Now, that?s another statistic. That is a human life story and unfortunately we tend to be stuck with statistics and however the Romanians going towards..., but every single statistic is a life story. And they mean so much for those who were involved. And it is just totally ignored. I think what?s happened here is that people are so preoccupied with trying to keep their own lives together, keep the resources together, just to get on through this week, next week and till the next paycheck. But the bigger picture is totally lost and I don?t know whether that?s denial, I don?t know whether the Romanian people are saying ?it never existed?. If you read through the eighties there?s a lot of that ? ?it never existed?. Lots of things that say, ?no, never existed?; under Ceauşescu it was a wonderful time. And there is that balance too. So it?s got to be balanced so I can understand older person who says to me ?it was better under Ceauşescu?, because for that particular person, yes, it was. Because you?re talking a person who was pensioner, who wasn?t an activist; and the Ceauşescu just go on and they did what they were told and they?ve gone through the system forty years plus and they?ve just done what they were told and whatever; and ok, they don?t necessary agree with the party line but they?ve gone to work when they got their money; they pretended to work, they pretend to be paid, whatever, whatever, whatever, and then the end of it: what they?ve got ? They?ve been abandoned by everybody, by the state, by the community, by anybody they know. They?re just so deeply abandoned. That?s not reflected in the politics of the country. Maybe now it might start being, after the last election whether they carry thorough the general elections and ? don?t quote me on this ? I don?t know. Who to vote? Well, I know lots of people who didn?t.
I drove from England to Bucureşti with a van.
Initially when we arrived we didn?t know where we were going or where we were gonna stay and we drove over in a van for medical aid so we found our way into Bucureşti and ended up miraculously outside the Intercontinental. So we booked in ? that?s another story.
There were lots of other things like cheating; so I was a foreigner, particularly in the first year or two, I can remember arriving at the border and changing 500 pounds into lei. So I had 3-4 ?pungas?, pungi de 2 lei, because the highest denomination bank note was 100 lei and it was tatty, it was awful, it was old and it was smelly. The currency smelled it was awful. The smell was awful. And I drive into Romania and we stopped at the petrol station and said: ?We want petrol?. ?No, no, no you got have a voucher?. ?We have a punga with lots of lei here?. ?No, no you have to have a voucher. Do you have a voucher??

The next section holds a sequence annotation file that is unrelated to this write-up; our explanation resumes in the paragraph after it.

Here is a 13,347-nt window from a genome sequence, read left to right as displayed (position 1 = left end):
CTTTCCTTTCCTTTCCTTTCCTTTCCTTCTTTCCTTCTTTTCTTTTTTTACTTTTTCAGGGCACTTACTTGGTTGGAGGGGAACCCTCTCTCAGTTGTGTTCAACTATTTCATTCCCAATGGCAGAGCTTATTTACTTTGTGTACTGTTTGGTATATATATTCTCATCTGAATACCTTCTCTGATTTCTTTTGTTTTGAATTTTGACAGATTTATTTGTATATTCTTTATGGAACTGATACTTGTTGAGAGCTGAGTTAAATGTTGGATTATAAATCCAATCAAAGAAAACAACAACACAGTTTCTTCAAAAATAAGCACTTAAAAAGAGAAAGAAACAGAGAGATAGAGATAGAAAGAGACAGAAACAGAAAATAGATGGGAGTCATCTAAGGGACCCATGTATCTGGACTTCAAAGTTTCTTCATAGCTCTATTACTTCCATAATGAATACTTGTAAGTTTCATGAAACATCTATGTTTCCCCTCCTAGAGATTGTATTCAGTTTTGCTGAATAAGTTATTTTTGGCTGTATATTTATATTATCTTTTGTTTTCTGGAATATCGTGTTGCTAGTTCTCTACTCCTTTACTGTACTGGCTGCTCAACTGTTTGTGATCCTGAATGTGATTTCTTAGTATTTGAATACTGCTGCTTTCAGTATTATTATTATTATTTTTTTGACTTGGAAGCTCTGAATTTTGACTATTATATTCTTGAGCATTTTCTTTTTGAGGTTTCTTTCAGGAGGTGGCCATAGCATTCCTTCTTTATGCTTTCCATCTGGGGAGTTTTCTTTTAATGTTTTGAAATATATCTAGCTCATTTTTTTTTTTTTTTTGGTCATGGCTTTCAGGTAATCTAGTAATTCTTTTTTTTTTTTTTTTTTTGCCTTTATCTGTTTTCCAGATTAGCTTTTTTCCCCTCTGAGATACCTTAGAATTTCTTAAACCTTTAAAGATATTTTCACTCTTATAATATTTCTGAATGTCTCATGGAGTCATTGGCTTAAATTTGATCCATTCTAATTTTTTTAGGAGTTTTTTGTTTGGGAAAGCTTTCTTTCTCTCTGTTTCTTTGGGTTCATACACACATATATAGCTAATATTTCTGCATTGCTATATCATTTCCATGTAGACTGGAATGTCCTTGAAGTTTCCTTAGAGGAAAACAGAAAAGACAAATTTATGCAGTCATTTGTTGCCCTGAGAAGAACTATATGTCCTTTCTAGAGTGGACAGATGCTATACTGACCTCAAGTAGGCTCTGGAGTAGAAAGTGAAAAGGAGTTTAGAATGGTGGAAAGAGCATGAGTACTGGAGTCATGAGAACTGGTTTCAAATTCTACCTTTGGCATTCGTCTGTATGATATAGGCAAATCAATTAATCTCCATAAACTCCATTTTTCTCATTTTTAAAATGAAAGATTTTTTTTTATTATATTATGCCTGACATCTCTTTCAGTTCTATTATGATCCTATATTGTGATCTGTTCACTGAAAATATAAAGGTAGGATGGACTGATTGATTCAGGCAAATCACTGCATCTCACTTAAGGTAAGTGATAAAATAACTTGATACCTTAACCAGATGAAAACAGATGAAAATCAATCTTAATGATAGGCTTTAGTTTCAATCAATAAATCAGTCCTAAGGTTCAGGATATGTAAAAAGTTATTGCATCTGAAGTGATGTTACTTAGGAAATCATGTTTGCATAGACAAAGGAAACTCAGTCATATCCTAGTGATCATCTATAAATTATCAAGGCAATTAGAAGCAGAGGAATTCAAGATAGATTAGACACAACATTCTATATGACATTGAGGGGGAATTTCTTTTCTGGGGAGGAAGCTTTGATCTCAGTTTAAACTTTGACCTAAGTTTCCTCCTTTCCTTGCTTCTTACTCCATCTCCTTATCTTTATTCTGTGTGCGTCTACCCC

And we very quickly learned you can only spend foreign currency, we could not spend lei. And yet they don?t tell you that at the border, of course. So we had 500 pounds in lei which couldn?t spend. I mean it was just impossible to spend.
That was quite interesting because they were visitors to this country, foreign visitors, particularly British, American, Irish who were looking for babies to adopt and there were us who tried desperately to look after the babies that we had. So, whenever we were in each others? company we were pretending to be Romanians and to speak Romanian so if any foreigner came up we just say, ?hi, my name is whatever? and we go CE ? ?Nu ştiu.? And we just pretend to be Romanian.
In April ?91 I came back with 100 Lorries and 300 people and a quarter of million pounds. Went back to the Romanian orphans with the needed trip and that entire raise? April 91. In 1992 I came here to live ? for two years. After two years my project collapsed, I was left with nothing except I was living in very large three class 84 rooms department in the middle of the ghetto, surrounded by Rroma. Gypsies.